renamed it with the more recognized name of Continental Airlines, as it is known to this day. After World War II, Werner von Braun and other German rocket scientists were brought to Fort Bliss in El Paso, along with many of the V2 rockets and rocket parts, starting the American rocket program; they were later moved to Huntsville, Alabama. One V2 rocket is still on display at Fort Bliss. From World War II until the 1980s, El Paso boomed into a sprawling city. The expansion of Fort Bliss from a frontier post to a major Cold War military center brought in thousands of soldiers, dependents, and retirees. The industrial economy was dominated by copper smelting,
oil refining, and the proliferation of low wage industries (particularly garment making), which drew thousands of Mexican immigrants. New housing subdivisions were built, expanding El Paso far to the west, northeast and east of its original core areas. In 1963, the U.S. agreed to cede a long-disputed part of El Paso to Mexico due to changes in the course of the Rio Grande, which forms the international boundary between the two countries. The area boundaries were rationalized and the Rio Grande was re-channelled. A former island in the river was re-developed. The Chamizal National Memorial, administered by the National Park Service is now a major park in El
Paso; El Chamizal is the corresponding park in Juárez. Since 1990, the local economy has been adversely affected by competition with low wage labor abroad, and the closure of the main copper smelter due to fluctuant metal prices, and excessive lead contamination found throughout many of the surrounding areas. The passage of the North American Free Trade Agreement has been a mixed blessing, with local transport, retail, and service firms expanding, but with the accelerated loss of many industrial jobs. El Paso is very sensitive to changes in the Mexican economy and the regulation of cross border traffic; the Mexican peso devaluation of late 1994 and
the temporary closing of the ports of entry and subsequent stringent controls of cross border traffic after the September 11, 2001 Terrorist Attack were felt strongly in El Paso. Since the 1849 establishment of Fort Bliss in the El Paso area, El Paso has seen a boom in population. More recently, the BRAC commission has marked the base to receive more the 18,000 troops, which is estimated to add 547 million dollars to the El Paso economy. El Paso is also home to the El Paso International Airport and a high school dedicated to Captain John L. Chapin. Recent city-wide projects funded through the election of bonds have once again started the urban sprawl onward
for El Paso. The most prominent of these projects was the complete refurbishment of the Plaza Theater in Downtown El Paso. The project was completed on March 17, 2006 at a cost of $38 Million.
The city's elevation is 3,800 feet (1140 m) above sea level. The rustic and reddish North Franklin Peak towers at 7,192 feet above sea level and is the highest peak in the city which can be seen from the distance of roughly 60 miles from all directions.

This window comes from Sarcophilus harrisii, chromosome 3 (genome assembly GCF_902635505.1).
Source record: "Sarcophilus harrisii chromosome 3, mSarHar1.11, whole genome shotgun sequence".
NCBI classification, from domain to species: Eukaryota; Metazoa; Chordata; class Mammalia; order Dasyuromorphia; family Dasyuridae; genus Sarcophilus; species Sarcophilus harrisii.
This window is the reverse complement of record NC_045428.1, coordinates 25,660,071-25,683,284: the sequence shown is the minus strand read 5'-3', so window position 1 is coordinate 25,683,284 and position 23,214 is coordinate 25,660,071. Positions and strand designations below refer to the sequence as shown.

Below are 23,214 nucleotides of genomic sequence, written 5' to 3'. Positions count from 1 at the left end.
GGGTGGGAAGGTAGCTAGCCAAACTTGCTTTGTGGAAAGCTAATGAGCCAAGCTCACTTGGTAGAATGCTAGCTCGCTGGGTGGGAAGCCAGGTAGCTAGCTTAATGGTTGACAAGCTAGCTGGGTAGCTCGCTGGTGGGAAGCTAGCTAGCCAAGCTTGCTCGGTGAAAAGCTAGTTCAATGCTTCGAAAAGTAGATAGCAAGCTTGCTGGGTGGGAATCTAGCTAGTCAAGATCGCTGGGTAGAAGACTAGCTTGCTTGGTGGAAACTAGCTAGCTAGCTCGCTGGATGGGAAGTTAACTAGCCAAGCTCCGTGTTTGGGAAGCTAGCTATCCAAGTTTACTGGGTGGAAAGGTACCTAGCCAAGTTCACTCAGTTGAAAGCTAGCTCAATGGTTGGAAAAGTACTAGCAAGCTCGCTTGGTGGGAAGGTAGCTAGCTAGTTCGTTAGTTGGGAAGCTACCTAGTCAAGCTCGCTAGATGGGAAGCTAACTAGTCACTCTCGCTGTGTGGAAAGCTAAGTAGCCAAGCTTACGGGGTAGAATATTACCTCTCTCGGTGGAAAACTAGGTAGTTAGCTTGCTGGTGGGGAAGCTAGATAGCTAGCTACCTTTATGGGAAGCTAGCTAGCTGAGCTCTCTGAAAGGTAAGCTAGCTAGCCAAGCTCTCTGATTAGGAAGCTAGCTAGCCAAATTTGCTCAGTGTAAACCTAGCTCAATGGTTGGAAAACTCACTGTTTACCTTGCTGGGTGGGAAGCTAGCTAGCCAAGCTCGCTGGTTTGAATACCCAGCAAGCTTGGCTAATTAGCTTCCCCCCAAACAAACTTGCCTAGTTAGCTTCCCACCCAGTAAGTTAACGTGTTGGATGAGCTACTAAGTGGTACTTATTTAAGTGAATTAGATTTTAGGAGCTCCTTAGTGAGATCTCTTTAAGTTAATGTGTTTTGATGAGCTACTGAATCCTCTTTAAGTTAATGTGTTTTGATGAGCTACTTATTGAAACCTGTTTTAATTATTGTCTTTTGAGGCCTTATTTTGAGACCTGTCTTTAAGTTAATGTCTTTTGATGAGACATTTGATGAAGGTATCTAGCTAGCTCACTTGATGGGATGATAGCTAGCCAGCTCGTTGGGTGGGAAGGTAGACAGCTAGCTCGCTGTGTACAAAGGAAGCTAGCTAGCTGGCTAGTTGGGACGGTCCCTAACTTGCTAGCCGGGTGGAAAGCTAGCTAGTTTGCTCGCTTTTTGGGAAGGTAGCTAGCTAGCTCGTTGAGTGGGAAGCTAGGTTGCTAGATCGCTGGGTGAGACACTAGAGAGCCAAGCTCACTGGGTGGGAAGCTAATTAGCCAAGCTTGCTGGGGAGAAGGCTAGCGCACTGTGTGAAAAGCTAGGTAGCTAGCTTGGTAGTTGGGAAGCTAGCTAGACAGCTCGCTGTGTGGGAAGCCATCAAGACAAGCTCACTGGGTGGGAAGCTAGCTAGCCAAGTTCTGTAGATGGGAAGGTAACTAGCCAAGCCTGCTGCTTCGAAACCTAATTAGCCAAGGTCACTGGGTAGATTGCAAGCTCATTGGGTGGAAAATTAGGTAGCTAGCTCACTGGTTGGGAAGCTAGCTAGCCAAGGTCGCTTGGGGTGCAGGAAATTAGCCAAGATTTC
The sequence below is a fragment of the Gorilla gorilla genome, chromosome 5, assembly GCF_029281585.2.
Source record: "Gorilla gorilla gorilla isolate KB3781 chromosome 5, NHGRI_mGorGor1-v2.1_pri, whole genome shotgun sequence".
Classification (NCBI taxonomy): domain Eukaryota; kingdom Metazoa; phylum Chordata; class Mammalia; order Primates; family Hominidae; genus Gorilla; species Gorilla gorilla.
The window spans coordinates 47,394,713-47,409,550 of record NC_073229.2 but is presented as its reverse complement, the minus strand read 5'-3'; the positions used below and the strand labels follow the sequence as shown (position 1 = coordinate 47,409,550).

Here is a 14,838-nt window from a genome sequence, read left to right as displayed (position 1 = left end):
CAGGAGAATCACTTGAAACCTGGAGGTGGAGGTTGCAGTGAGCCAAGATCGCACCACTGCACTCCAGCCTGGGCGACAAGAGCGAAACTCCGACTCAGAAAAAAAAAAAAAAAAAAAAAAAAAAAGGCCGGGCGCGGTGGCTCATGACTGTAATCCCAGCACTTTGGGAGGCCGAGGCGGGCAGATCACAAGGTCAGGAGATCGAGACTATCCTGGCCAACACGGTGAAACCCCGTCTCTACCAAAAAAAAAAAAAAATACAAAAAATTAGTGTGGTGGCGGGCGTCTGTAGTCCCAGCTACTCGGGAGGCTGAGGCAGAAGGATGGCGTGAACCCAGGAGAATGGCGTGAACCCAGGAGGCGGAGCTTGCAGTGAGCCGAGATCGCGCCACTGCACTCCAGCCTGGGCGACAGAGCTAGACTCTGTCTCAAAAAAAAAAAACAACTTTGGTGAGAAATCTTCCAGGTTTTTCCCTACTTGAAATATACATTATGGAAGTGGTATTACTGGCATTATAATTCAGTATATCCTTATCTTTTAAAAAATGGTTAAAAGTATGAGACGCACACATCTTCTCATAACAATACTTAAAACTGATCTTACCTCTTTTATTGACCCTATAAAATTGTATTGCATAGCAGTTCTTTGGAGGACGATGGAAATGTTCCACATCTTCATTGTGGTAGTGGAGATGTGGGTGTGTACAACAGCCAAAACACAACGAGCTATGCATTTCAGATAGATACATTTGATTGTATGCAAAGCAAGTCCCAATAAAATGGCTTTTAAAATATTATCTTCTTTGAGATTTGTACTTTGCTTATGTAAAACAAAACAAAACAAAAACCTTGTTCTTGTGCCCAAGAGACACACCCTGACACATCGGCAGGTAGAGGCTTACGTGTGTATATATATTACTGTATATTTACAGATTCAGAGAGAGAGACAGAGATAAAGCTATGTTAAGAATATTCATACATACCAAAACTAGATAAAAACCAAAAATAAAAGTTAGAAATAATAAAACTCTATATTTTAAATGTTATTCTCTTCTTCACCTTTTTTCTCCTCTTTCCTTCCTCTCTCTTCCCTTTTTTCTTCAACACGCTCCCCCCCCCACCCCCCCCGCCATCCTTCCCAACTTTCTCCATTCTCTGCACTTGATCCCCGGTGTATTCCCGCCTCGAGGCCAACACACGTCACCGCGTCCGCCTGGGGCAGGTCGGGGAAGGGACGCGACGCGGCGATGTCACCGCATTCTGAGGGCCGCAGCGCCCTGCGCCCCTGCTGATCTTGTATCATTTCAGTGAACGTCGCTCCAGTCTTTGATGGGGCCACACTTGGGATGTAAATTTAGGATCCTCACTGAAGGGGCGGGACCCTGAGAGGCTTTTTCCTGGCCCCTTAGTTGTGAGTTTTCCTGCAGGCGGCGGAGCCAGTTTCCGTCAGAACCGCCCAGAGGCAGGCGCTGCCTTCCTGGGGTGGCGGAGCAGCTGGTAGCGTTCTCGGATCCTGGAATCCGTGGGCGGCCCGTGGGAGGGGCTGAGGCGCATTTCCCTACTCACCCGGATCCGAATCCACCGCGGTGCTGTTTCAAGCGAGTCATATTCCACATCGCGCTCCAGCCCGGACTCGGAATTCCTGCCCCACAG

The Franklin Mountains extend into El Paso from the north and neatly divide the city into several sections, along with Fort Bliss and the El Paso International Airport:
The Rio Grande Rift, which passes around the southern end of the Franklin Mountains, is where the Rio Grande River flows. The river defines the border between El Paso from Ciudad Juarez, Mexico to the south and west until it river passes north of the border with Mexico where it then separates El Paso from Doña Ana County, New Mexico. An extinct volcano, Mt. Cristo Rey rises within the Rio Grande Rift just to the west of El Paso on the New Mexico side of the Rio Grande River. Other volcanic features include Kilbourne hole and Hunt's hole, which are Maar volcanic craters 30 miles (50 km) west of the Franklin Mountains.
El Paso is surrounded by the Chihuahuan Desert, the easternmost section of the Basin and Range Region.
Temperatures average from an average high of 56°F (13°C) and an average low of 29°F (?2°C) in January to an average high of 96F (36 C [more than 100 F is possible]) and an average low of 68°F (20 C) in August.
The city's record high is 114 F (45.5 C), and its record low is ?8 F (?22 C). The sun shines 302 days per year on average in El Paso, 83 percent of daylight hours, according to the El Paso Weather Bureau. It is from this that the city is nicknamed, The Sun City. Rainfall averages 8.74 inches (223 mm) per annum, most of which occurs during the summer monsoonal season that typically starts in July and usually ends in mid-September. During this period, winds originate more from the south to southeast direction and carry moisture from the Pacific Ocean, the Gulf of California and the Gulf of Mexico into the region. As this moisture moves into the El Paso
area (and many other areas in the southwest), a combination of orographic uplift from the mountains, and daytime heating from the sun, causes thunderstorms to develop across the region. This is what causes most of the rain in the El Paso area.
Points of interest
The Centennial Museum and Chihuahuan Desert Gardens
The El Paso Holocaust Museum and Study Center
The El Paso Museum of Archaeology at Wilderness Park
The El Paso Museum of Art
The El Paso Museum of History
Fort Bliss Museums & Study Center
Insights El Paso Science Museum
Magoffin Home State Historic Site
The National Border Patrol Museum
Railroad & Transportation Museum of El Paso
War Eagles Air Museum
Gene Roddenberry Planetarium
Sites within the city limits
Chamizal National Memorial
The El Paso Zoo
Franklin Mountains State Park
The Plaza Theatre
University of Texas at El Paso
Sites within the surrounding area
Carlsbad Caverns National Park
Guadalupe Mountains National Park
Hueco Tanks State Park
Lincoln National Forest
Maar volcanic craters